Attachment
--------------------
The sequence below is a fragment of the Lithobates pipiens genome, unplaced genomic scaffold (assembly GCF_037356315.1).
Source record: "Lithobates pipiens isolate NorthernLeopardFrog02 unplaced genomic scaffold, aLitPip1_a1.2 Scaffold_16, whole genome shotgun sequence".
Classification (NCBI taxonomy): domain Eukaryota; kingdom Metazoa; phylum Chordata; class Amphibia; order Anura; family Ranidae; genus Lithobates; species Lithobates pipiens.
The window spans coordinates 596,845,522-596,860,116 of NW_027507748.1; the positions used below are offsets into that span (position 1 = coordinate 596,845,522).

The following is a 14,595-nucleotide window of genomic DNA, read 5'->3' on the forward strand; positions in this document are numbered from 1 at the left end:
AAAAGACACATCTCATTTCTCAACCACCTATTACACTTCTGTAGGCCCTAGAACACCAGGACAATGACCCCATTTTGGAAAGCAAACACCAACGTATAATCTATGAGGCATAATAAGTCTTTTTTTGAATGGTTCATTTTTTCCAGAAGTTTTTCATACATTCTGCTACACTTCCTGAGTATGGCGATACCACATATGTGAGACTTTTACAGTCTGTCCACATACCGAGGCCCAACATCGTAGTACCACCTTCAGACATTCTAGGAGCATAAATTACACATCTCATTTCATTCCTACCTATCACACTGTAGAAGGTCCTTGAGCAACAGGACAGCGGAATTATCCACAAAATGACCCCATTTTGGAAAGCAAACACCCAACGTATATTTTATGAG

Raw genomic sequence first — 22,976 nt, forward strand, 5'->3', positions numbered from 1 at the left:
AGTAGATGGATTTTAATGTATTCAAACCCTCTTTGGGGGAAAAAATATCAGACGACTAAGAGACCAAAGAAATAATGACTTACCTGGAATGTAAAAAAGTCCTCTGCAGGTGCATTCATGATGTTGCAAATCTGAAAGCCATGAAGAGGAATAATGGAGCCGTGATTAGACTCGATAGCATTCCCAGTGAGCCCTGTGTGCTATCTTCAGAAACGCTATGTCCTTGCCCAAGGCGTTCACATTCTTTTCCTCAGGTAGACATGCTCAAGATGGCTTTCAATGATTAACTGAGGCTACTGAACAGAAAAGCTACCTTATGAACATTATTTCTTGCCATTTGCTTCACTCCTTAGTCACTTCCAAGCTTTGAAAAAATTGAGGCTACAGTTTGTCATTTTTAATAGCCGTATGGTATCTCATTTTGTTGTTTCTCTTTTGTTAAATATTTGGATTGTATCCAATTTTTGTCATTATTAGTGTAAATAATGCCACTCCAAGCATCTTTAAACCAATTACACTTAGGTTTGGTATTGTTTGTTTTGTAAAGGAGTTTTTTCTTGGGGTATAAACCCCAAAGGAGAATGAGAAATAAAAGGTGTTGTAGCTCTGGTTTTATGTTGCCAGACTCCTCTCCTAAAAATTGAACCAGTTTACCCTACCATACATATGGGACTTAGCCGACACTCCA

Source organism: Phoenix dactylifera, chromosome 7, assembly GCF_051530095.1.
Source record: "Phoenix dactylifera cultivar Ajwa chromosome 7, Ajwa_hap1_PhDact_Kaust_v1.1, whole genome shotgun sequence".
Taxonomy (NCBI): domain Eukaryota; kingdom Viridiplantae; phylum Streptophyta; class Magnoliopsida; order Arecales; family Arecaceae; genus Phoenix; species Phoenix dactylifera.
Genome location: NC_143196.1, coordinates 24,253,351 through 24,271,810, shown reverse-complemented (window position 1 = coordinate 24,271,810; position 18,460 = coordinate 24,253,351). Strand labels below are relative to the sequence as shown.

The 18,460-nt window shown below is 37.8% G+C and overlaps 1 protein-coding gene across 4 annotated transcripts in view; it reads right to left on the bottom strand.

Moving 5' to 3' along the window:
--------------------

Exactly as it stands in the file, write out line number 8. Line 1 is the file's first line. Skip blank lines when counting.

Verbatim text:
AGTAGATGGATTTTAATGTATTCAAACCCTCTTTGGGGGAAAAAATATCAGACGACTAAGAGACCAAAGAAATAATGACTTACCTGGAATGTAAAAAAGTCCTCTGCAGGTGCATTCATGATGTTGCAAATCTGAAAGCCATGAAGAGGAATAATGGAGCCGTGATTAGACTCGATAGCATTCCCAGTGAGCCCTGTGTGCTATCTTCAGAAACGCTATGTCCTTGCCCAAGGCGTTCACATTCTTTTCCTCAGGTAGACATGCTCAAGATGGCTTTCAATGATTAACTGAGGCTACTGAACAGAAAAGCTACCTTATGAACATTATTTCTTGCCATTTGCTTCACTCCTTAGTCACTTCCAAGCTTTGAAAAAATTGAGGCTACAGTTTGTCATTTTTAATAGCCGTATGGTATCTCATTTTGTTGTTTCTCTTTTGTTAAATATTTGGATTGTATCCAATTTTTGTCATTATTAGTGTAAATAATGCCACTCCAAGCATCTTTAAACCAATTACACTTAGGTTTGGTATTGTTTGTTTTGTAAAGGAGTTTTTTCTTGGGGTATAAACCCCAAAGGAGAATGAGAAATAAAAGGTGTTGTAGCTCTGGTTTTATGTTGCCAGACTCCTCTCCTAAAAATTGAACCAGTTTACCCTACCATACATATGGGACTTAGCCGACACTCCA